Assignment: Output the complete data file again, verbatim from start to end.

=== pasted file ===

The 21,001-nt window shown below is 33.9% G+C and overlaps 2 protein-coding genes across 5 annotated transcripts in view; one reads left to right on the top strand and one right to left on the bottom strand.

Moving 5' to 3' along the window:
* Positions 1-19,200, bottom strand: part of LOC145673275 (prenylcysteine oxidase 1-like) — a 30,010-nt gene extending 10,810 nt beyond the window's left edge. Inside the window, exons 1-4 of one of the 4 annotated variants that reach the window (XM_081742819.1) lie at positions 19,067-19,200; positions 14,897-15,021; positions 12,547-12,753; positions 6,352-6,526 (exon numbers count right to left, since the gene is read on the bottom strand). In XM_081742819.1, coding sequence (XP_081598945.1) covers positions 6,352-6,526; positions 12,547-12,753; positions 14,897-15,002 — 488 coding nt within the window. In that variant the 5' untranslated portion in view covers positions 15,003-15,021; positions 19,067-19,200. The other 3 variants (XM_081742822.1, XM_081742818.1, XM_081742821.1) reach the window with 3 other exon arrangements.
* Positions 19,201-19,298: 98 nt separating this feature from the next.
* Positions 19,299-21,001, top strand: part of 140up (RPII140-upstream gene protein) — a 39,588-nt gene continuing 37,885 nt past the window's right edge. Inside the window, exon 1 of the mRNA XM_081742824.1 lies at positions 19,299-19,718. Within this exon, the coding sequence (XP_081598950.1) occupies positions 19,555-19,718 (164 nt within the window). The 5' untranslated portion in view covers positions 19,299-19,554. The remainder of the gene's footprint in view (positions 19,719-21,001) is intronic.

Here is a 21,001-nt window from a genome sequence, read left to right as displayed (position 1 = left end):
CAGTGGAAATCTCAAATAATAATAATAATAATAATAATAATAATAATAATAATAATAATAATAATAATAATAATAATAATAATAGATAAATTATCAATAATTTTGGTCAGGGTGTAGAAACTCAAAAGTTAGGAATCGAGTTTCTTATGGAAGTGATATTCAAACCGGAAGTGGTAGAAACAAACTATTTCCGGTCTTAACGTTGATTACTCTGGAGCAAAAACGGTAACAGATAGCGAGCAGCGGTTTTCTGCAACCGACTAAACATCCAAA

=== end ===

The 21,001-nt window shown below is 33.9% G+C and overlaps 2 protein-coding genes across 5 annotated transcripts in view; one reads left to right on the top strand and one right to left on the bottom strand.

Moving 5' to 3' along the window:
* Positions 1-19,200, bottom strand: part of LOC145673275 (prenylcysteine oxidase 1-like) — a 30,010-nt gene extending 10,810 nt beyond the window's left edge. Inside the window, exons 1-4 of one of the 4 annotated variants that reach the window (XM_081742819.1) lie at positions 19,067-19,200; positions 14,897-15,021; positions 12,547-12,753; positions 6,352-6,526 (exon numbers count right to left, since the gene is read on the bottom strand). In XM_081742819.1, coding sequence (XP_081598945.1) covers positions 6,352-6,526; positions 12,547-12,753; positions 14,897-15,002 — 488 coding nt within the window. In that variant the 5' untranslated portion in view covers positions 15,003-15,021; positions 19,067-19,200. The other 3 variants (XM_081742822.1, XM_081742818.1, XM_081742821.1) reach the window with 3 other exon arrangements.
* Positions 19,201-19,298: 98 nt separating this feature from the next.
* Positions 19,299-21,001, top strand: part of 140up (RPII140-upstream gene protein) — a 39,588-nt gene continuing 37,885 nt past the window's right edge. Inside the window, exon 1 of the mRNA XM_081742824.1 lies at positions 19,299-19,718. Within this exon, the coding sequence (XP_081598950.1) occupies positions 19,555-19,718 (164 nt within the window). The 5' untranslated portion in view covers positions 19,299-19,554. The remainder of the gene's footprint in view (positions 19,719-21,001) is intronic.

Here is a 21,001-nt window from a genome sequence, read left to right as displayed (position 1 = left end):
CAGTGGAAATCTCAAATAATAATAATAATAATAATAATAATAATAATAATAATAATAATAATAATAATAATAATAATAATAATAGATAAATTATCAATAATTTTGGTCAGGGTGTAGAAACTCAAAAGTTAGGAATCGAGTTTCTTATGGAAGTGATATTCAAACCGGAAGTGGTAGAAACAAACTATTTCCGGTCTTAACGTTGATTACTCTGGAGCAAAAACGGTAACAGATAGCGAGCAGCGGTTTTCTGCAACCGACTAAACATCCAAA